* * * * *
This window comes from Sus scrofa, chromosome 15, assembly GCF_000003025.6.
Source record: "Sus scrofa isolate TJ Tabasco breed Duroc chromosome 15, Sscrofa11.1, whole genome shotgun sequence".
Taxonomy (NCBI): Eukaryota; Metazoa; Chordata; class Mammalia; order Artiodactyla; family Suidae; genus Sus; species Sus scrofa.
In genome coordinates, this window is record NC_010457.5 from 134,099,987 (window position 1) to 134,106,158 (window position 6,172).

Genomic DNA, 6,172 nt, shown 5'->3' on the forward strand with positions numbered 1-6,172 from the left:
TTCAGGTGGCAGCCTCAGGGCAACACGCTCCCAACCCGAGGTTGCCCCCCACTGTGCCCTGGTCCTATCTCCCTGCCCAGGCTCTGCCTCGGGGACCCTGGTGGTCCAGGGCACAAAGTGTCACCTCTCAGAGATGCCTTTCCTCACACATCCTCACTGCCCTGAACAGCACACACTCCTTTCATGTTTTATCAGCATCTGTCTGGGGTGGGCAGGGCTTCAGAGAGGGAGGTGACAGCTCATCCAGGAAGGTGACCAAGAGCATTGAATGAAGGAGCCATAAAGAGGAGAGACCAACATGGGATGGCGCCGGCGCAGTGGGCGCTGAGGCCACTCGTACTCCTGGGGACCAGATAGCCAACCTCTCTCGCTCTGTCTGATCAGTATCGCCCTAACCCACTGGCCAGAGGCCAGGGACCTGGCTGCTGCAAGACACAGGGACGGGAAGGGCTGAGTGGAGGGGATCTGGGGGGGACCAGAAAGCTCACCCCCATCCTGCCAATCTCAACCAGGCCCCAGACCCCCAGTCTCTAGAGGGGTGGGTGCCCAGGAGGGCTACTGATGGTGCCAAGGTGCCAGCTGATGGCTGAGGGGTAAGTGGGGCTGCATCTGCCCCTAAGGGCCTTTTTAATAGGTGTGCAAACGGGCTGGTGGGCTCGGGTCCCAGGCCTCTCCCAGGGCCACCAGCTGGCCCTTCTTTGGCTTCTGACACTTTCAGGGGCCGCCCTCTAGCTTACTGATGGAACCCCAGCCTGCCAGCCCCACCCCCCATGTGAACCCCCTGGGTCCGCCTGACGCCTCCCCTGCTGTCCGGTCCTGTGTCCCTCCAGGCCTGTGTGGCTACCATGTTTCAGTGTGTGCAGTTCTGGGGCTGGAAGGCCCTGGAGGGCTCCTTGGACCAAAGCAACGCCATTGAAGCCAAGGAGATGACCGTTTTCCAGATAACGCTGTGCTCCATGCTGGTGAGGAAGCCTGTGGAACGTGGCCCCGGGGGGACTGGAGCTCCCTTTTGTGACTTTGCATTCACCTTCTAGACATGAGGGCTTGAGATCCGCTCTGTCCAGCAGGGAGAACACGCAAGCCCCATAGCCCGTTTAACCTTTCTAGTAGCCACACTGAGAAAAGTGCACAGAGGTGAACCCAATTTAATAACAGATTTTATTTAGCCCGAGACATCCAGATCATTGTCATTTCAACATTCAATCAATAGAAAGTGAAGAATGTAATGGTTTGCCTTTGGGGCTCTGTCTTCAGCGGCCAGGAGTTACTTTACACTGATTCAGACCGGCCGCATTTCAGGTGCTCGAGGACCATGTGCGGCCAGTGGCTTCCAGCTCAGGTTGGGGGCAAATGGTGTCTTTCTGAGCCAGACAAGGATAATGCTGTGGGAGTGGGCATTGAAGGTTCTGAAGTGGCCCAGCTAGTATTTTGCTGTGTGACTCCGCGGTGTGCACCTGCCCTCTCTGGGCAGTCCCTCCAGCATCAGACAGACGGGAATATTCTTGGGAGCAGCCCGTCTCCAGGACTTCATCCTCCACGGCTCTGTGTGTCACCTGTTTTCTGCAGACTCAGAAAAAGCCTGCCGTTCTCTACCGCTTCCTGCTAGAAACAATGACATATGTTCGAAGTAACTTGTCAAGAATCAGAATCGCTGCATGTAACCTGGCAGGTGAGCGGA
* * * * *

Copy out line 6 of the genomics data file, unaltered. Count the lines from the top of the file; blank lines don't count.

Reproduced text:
TTCAGGTGGCAGCCTCAGGGCAACACGCTCCCAACCCGAGGTTGCCCCCCACTGTGCCCTGGTCCTATCTCCCTGCCCAGGCTCTGCCTCGGGGACCCTGGTGGTCCAGGGCACAAAGTGTCACCTCTCAGAGATGCCTTTCCTCACACATCCTCACTGCCCTGAACAGCACACACTCCTTTCATGTTTTATCAGCATCTGTCTGGGGTGGGCAGGGCTTCAGAGAGGGAGGTGACAGCTCATCCAGGAAGGTGACCAAGAGCATTGAATGAAGGAGCCATAAAGAGGAGAGACCAACATGGGATGGCGCCGGCGCAGTGGGCGCTGAGGCCACTCGTACTCCTGGGGACCAGATAGCCAACCTCTCTCGCTCTGTCTGATCAGTATCGCCCTAACCCACTGGCCAGAGGCCAGGGACCTGGCTGCTGCAAGACACAGGGACGGGAAGGGCTGAGTGGAGGGGATCTGGGGGGGACCAGAAAGCTCACCCCCATCCTGCCAATCTCAACCAGGCCCCAGACCCCCAGTCTCTAGAGGGGTGGGTGCCCAGGAGGGCTACTGATGGTGCCAAGGTGCCAGCTGATGGCTGAGGGGTAAGTGGGGCTGCATCTGCCCCTAAGGGCCTTTTTAATAGGTGTGCAAACGGGCTGGTGGGCTCGGGTCCCAGGCCTCTCCCAGGGCCACCAGCTGGCCCTTCTTTGGCTTCTGACACTTTCAGGGGCCGCCCTCTAGCTTACTGATGGAACCCCAGCCTGCCAGCCCCACCCCCCATGTGAACCCCCTGGGTCCGCCTGACGCCTCCCCTGCTGTCCGGTCCTGTGTCCCTCCAGGCCTGTGTGGCTACCATGTTTCAGTGTGTGCAGTTCTGGGGCTGGAAGGCCCTGGAGGGCTCCTTGGACCAAAGCAACGCCATTGAAGCCAAGGAGATGACCGTTTTCCAGATAACGCTGTGCTCCATGCTGGTGAGGAAGCCTGTGGAACGTGGCCCCGGGGGGACTGGAGCTCCCTTTTGTGACTTTGCATTCACCTTCTAGACATGAGGGCTTGAGATCCGCTCTGTCCAGCAGGGAGAACACGCAAGCCCCATAGCCCGTTTAACCTTTCTAGTAGCCACACTGAGAAAAGTGCACAGAGGTGAACCCAATTTAATAACAGATTTTATTTAGCCCGAGACATCCAGATCATTGTCATTTCAACATTCAATCAATAGAAAGTGAAGAATGTAATGGTTTGCCTTTGGGGCTCTGTCTTCAGCGGCCAGGAGTTACTTTACACTGATTCAGACCGGCCGCATTTCAGGTGCTCGAGGACCATGTGCGGCCAGTGGCTTCCAGCTCAGGTTGGGGGCAAATGGTGTCTTTCTGAGCCAGACAAGGATAATGCTGTGGGAGTGGGCATTGAAGGTTCTGAAGTGGCCCAGCTAGTATTTTGCTGTGTGACTCCGCGGTGTGCACCTGCCCTCTCTGGGCAGTCCCTCCAGCATCAGACAGACGGGAATATTCTTGGGAGCAGCCCGTCTCCAGGACTTCATCCTCCACGGCTCTGTGTGTCACCTGTTTTCTGCAGACTCAGAAAAAGCCTGCCGTTCTCTACCGCTTCCTGCTAGAAACAATGACATATGTTCGAAGTAACTTGTCAAGAATCAGAATCGCTGCATGTAACCTGGCAGGTGAGCGGA